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A Planetary Migration?

With the Kepler launch scheduled for no earlier than Friday, I’m keeping one eye on the mission site while I develop today’s material. Kepler launches aboard a Delta II, but engineers are now having to check common hardware between that rocket and the Taurus XL launch vehicle that failed to get NASA’s Orbiting Carbon Observatory into orbit last week. Thus the March 5 launch date slips to March 6, which itself is still tentative.

Meanwhile, an unusually interesting story in Nature also has my attention, dealing not with exoplanets but with the early Solar System and what may have been a period of planet migration that caused heavy asteroidal bombardment of the inner planets. This one comes out of the University of Arizona, where scientists have been looking at the distribution of asteroids with diameters greater than fifty kilometers. UA’s David Minton and Renu Malhotra ran simulations beginning with a uniform asteroid belt to see how the present-day gaps in the belt may have arisen over time.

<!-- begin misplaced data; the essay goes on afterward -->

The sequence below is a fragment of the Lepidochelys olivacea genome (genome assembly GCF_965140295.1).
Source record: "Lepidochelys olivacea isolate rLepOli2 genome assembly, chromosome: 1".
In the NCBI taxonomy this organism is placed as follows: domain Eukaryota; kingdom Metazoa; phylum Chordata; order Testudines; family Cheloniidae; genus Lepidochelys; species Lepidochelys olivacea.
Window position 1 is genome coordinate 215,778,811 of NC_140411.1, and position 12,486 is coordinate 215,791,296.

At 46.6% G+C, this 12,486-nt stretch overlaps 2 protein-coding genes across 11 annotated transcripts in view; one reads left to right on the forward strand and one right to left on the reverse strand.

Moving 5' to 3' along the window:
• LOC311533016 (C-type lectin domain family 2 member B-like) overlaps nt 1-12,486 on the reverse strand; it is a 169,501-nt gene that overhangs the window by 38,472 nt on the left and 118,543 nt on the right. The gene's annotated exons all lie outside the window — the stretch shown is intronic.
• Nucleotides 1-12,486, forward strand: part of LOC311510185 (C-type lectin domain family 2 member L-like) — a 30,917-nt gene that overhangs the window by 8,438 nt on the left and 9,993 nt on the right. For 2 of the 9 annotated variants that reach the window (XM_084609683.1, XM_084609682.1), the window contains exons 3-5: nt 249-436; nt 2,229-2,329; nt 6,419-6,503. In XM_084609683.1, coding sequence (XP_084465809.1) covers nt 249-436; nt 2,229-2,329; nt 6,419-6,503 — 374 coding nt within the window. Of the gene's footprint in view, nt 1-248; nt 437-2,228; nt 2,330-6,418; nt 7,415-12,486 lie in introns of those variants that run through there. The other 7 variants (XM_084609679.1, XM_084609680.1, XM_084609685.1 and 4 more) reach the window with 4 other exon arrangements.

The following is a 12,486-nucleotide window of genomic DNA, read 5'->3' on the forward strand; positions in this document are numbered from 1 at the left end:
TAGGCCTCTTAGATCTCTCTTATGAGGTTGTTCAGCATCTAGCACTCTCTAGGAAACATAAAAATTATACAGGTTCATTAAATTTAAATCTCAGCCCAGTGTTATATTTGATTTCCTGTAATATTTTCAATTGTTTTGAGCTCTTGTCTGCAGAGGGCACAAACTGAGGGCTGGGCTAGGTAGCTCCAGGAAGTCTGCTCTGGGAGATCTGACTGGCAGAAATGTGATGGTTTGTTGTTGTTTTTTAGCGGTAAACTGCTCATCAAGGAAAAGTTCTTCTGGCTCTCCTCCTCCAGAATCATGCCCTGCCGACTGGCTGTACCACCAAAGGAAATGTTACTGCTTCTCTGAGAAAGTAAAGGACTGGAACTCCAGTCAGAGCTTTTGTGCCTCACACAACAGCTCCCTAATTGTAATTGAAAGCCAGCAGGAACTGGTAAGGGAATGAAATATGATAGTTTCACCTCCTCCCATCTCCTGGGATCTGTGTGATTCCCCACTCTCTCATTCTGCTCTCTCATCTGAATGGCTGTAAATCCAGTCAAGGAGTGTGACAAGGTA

At issue are the so-called Kirkwood gaps, which occur in areas where gravitational effects from both Jupiter and Saturn perturb the belt and eject asteroids. The result of the simulations: Areas exist where asteroid orbits are stable but no asteroids exist. But if the effects of giant planet migration in the early system are added to the mix, the simulated belt matches up well to what we see today. Those extra areas of asteroid depletion, then, may be the signature of planetary migration. Says Malhotra:

“Our interpretation is that as Jupiter and Saturn migrated, their orbital resonances swept through the asteroid belt, ejecting many more asteroids than is possible with the planets in their current orbits. And the particular pattern of missing asteroids is characteristic of the pattern of Jupiter’s and Saturn’s migration.”

Thus we have evidence that the giant planets formed with closer spacing than in today’s Solar System, with Jupiter then moving slightly closer to the Sun, while Saturn, Uranus and Neptune moved farther from the Sun and from each other. These events would have been destabilizing enough for the asteroid belt that the possibility of linking them to early, heavy bombardment of the inner planets is worthy of further study.